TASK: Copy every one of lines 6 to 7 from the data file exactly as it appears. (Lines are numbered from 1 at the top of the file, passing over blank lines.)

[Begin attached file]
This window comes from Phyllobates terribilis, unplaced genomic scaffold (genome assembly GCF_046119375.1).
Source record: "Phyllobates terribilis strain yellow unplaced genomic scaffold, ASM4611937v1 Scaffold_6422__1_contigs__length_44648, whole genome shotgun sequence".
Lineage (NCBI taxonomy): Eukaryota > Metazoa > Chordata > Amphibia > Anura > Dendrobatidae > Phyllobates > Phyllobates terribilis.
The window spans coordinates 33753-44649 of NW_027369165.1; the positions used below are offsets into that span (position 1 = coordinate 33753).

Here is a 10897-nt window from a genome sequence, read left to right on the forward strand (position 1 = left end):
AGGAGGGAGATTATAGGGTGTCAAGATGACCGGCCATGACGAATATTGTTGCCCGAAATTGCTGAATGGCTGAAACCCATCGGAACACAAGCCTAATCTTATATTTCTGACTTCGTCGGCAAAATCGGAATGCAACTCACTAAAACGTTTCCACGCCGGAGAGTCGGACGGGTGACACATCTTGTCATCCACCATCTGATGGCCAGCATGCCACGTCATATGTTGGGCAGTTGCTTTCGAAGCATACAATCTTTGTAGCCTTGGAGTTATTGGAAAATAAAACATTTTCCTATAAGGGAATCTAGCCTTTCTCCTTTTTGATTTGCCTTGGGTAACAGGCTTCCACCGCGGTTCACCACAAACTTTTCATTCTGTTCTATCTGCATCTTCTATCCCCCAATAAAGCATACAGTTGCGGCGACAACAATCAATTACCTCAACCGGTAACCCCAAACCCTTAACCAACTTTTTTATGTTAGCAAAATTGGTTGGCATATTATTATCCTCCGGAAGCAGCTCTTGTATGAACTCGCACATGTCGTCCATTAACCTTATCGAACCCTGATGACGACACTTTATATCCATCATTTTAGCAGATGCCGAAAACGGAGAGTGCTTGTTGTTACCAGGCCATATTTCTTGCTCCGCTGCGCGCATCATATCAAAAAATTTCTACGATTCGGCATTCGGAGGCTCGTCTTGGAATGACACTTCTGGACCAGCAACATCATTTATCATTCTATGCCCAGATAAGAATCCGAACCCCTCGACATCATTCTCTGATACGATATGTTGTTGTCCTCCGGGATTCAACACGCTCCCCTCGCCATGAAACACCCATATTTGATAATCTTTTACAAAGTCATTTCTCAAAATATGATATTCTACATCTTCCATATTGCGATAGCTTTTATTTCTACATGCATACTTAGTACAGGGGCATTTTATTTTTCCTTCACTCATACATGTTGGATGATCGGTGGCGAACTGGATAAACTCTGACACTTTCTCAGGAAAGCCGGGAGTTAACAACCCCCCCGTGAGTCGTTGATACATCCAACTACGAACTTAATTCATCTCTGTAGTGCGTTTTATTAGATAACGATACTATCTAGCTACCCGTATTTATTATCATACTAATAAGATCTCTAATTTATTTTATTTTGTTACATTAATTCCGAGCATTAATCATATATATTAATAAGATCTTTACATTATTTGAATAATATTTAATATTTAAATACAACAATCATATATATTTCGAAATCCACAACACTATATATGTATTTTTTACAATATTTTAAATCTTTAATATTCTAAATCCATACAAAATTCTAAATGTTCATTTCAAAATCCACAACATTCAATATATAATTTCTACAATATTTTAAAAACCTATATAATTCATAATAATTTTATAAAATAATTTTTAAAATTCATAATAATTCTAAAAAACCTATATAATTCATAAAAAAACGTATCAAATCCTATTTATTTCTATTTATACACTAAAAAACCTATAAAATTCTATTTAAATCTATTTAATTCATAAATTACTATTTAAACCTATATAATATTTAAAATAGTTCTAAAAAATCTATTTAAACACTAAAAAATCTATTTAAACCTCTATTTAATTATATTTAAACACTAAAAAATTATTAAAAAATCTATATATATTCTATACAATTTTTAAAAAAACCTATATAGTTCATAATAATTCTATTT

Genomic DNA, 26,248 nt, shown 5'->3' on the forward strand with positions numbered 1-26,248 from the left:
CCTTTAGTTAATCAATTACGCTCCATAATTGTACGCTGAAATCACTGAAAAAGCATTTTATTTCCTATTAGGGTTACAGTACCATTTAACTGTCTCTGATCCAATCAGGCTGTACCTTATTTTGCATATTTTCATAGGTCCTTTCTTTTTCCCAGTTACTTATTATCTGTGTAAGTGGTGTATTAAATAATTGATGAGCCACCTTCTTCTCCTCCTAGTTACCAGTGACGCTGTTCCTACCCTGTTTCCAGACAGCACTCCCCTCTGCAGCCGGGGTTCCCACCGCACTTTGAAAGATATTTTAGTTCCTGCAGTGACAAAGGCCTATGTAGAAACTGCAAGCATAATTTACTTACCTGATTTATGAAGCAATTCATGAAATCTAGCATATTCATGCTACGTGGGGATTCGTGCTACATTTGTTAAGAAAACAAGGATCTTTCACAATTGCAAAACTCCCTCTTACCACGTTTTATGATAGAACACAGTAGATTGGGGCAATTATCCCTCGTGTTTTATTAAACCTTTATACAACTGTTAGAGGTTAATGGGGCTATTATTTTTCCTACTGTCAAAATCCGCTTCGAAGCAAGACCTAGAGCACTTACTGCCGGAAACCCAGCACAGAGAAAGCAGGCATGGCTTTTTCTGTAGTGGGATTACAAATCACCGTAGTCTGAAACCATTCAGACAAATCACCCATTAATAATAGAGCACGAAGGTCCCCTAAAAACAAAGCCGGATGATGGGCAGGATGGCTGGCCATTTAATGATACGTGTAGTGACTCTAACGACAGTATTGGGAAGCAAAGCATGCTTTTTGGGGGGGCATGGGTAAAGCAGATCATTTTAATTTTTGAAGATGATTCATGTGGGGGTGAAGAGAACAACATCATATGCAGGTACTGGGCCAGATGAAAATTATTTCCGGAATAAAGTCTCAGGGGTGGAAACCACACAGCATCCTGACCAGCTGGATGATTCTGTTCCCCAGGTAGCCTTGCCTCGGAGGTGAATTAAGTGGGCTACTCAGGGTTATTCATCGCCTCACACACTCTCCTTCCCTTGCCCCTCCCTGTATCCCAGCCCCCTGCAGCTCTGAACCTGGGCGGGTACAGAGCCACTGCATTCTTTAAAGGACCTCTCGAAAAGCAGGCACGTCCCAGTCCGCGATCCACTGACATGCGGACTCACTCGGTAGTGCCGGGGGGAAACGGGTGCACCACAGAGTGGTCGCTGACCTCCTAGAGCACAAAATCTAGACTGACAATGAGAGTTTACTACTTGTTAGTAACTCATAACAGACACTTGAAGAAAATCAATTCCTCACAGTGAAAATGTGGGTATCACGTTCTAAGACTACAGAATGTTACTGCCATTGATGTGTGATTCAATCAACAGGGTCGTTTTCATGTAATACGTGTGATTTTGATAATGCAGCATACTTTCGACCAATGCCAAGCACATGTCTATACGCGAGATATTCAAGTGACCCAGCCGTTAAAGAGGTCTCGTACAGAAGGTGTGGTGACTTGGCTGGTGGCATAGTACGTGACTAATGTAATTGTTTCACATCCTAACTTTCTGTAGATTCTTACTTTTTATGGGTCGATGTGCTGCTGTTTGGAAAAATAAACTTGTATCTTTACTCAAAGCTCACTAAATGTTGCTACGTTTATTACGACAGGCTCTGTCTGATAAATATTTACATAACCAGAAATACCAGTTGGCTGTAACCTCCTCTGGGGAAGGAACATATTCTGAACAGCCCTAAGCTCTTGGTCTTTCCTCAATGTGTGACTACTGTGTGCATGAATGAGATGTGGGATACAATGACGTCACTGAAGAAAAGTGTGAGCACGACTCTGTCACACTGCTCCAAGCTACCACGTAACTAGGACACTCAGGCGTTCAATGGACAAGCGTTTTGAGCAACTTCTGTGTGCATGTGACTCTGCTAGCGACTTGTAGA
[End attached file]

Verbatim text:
AGGAGGGAGATTATAGGGTGTCAAGATGACCGGCCATGACGAATATTGTTGCCCGAAATTGCTGAATGGCTGAAACCCATCGGAACACAAGCCTAATCTTATATTTCTGACTTCGTCGGCAAAATCGGAATGCAACTCACTAAAACGTTTCCACGCCGGAGAGTCGGACGGGTGACACATCTTGTCATCCACCATCTGATGGCCAGCATGCCACGTCATATGTTGGGCAGTTGCTTTCGAAGCATACAATCTTTGTAGCCTTGGAGTTATTGGAAAATAAAACATTTTCCTATAAGGGAATCTAGCCTTTCTCCTTTTTGATTTGCCTTGGGTAACAGGCTTCCACCGCGGTTCACCACAAACTTTTCATTCTGTTCTATCTGCATCTTCTATCCCCCAATAAAGCATACAGTTGCGGCGACAACAATCAATTACCTCAACCGGTAACCCCAAACCCTTAACCAACTTTTTTATGTTAGCAAAATTGGTTGGCATATTATTATCCTCCGGAAGCAGCTCTTGTATGAACTCGCACATGTCGTCCATTAACCTTATCGAACCCTGATGACGACACTTTATATCCATCATTTTAGCAGATGCCGAAAACGGAGAGTGCTTGTTGTTACCAGGCCATATTTCTTGCTCCGCTGCGCGCATCATATCAAAAAATTTCTACGATTCGGCATTCGGAGGCTCGTCTTGGAATGACACTTCTGGACCAGCAACATCATTTATCATTCTATGCCCAGATAAGAATCCGAACCCCTCGACATCATTCTCTGATACGATATGTTGTTGTCCTCCGGGATTCAACACGCTCCCCTCGCCATGAAACACCCATATTTGATAATCTTTTACAAAGTCATTTCTCAAAATATGATATTCTACATCTTCCATATTGCGATAGCTTTTATTTCTACATGCATACTTAGTACAGGGGCATTTTATTTTTCCTTCACTCATACATGTTGGATGATCGGTGGCGAACTGGATAAACTCTGACACTTTCTCAGGAAAGCCGGGAGTTAACAACCCCCCCGTGAGTCGTTGATACATCCAACTACGAACTTAATTCATCTCTGTAGTGCGTTTTATTAGATAACGATACTATCTAGCTACCCGTATTTATTATCATACTAATAAGATCTCTAATTTATTTTATTTTGTTACATTAATTCCGAGCATTAATCATATATATTAATAAGATCTTTACATTATTTGAATAATATTTAATATTTAAATACAACAATCATATATATTTCGAAATCCACAACACTATATATGTATTTTTTACAATATTTTAAATCTTTAATATTCTAAATCCATACAAAATTCTAAATGTTCATTTCAAAATCCACAACATTCAATATATAATTTCTACAATATTTTAAAAACCTATATAATTCATAATAATTTTATAAAATAATTTTTAAAATTCATAATAATTCTAAAAAACCTATATAATTCATAAAAAAACGTATCAAATCCTATTTATTTCTATTTATACACTAAAAAACCTATAAAATTCTATTTAAATCTATTTAATTCATAAATTACTATTTAAACCTATATAATATTTAAAATAGTTCTAAAAAATCTATTTAAACACTAAAAAATCTATTTAAACCTCTATTTAATTATATTTAAACACTAAAAAATTATTAAAAAATCTATATATATTCTATACAATTTTTAAAAAAACCTATATAGTTCATAATAATTCTATTT

Genomic DNA, 26,248 nt, shown 5'->3' on the forward strand with positions numbered 1-26,248 from the left: